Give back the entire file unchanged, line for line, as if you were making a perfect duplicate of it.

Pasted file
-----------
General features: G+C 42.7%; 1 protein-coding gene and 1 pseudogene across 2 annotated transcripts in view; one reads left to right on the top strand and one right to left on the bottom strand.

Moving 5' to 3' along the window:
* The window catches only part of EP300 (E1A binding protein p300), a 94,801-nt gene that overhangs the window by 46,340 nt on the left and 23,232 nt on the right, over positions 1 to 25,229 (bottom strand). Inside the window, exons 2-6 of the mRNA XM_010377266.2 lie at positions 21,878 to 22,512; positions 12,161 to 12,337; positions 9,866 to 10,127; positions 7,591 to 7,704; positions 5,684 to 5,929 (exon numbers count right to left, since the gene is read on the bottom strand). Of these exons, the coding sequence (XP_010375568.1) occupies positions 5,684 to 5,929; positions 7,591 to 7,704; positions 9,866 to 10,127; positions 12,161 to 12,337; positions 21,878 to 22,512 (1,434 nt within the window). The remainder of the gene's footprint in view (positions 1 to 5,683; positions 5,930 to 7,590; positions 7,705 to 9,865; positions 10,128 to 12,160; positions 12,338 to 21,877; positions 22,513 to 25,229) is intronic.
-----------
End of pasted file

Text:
General features: G+C 42.7%; 1 protein-coding gene and 1 pseudogene across 2 annotated transcripts in view; one reads left to right on the top strand and one right to left on the bottom strand.

Moving 5' to 3' along the window:
* The window catches only part of EP300 (E1A binding protein p300), a 94,801-nt gene that overhangs the window by 46,340 nt on the left and 23,232 nt on the right, over positions 1 to 25,229 (bottom strand). Inside the window, exons 2-6 of the mRNA XM_010377266.2 lie at positions 21,878 to 22,512; positions 12,161 to 12,337; positions 9,866 to 10,127; positions 7,591 to 7,704; positions 5,684 to 5,929 (exon numbers count right to left, since the gene is read on the bottom strand). Of these exons, the coding sequence (XP_010375568.1) occupies positions 5,684 to 5,929; positions 7,591 to 7,704; positions 9,866 to 10,127; positions 12,161 to 12,337; positions 21,878 to 22,512 (1,434 nt within the window). The remainder of the gene's footprint in view (positions 1 to 5,683; positions 5,930 to 7,590; positions 7,705 to 9,865; positions 10,128 to 12,160; positions 12,338 to 21,877; positions 22,513 to 25,229) is intronic.